I’m doing a class with 7th and 8th graders on leadership and diversity. Today I asked them to brainstorm a list of words they thought of when they heard the phrase “Sexual Orientation”. One girl raised her hand but then stopped herself:
“I’m not sure of the word. I don’t think I should say it.”
I tried to assure her that it wouldn’t be held against her if she used a less-than-appropriate word. I’d rather her take the risk and speak openly and honestly and, if necessary, I would provide her with better language. She ultimately opted not to share.
Another student then offered “homosexuality”.
“That’s what I meant! Well. Sort of. That word… but the bad one.”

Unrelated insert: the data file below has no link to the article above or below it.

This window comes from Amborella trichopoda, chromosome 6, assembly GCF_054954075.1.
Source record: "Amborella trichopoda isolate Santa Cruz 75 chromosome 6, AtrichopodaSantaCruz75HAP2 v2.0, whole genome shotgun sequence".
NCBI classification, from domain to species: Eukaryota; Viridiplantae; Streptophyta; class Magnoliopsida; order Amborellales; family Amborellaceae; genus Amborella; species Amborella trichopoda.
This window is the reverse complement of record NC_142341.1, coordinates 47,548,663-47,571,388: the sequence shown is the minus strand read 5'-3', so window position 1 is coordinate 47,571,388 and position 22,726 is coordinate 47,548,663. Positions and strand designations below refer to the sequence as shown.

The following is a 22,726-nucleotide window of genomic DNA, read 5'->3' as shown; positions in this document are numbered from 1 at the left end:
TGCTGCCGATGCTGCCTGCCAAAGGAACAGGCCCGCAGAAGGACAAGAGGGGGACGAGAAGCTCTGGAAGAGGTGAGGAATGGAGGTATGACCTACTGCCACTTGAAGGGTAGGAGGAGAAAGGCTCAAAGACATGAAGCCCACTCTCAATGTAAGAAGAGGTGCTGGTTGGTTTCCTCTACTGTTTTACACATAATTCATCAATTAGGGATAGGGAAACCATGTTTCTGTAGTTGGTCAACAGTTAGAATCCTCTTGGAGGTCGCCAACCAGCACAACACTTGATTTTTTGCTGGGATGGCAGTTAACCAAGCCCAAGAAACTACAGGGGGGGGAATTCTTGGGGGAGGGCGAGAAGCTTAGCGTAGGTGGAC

I thought for sure she meant “faggot”, a decidedly ugly and hurtful word that has unfortunately worked its way into too many young people’s vocabulary.
“Do you mean the G-word?” someone else asked.
“Yea… that one.”
“You mean ‘gay’?” I said.
“Um, yea…” she said sheepishly.
I had to stop right there and explain how the word gay, itself, is not a bad one. It is a word that many people happily and proudly identify themselves as. The use of the word gay to denote something as negative… that is an issue. Etc, etc, etc. I explained that I understand that they were likely told not to use it, but what they should have been told was not to use it as a pejorative. Otherwise, it is a perfectly acceptable word to use when talking respectfully about sexual orientation.
This time, I’m relatively certain that we went too far in making these kids thing that they couldn’t use the word “gay” to discuss sexual orientation in an academic setting.
(And, yes, for those playing at home, I’m definitely making all these kids straight ‘mo. The Liberal Agenda will not be stopped!)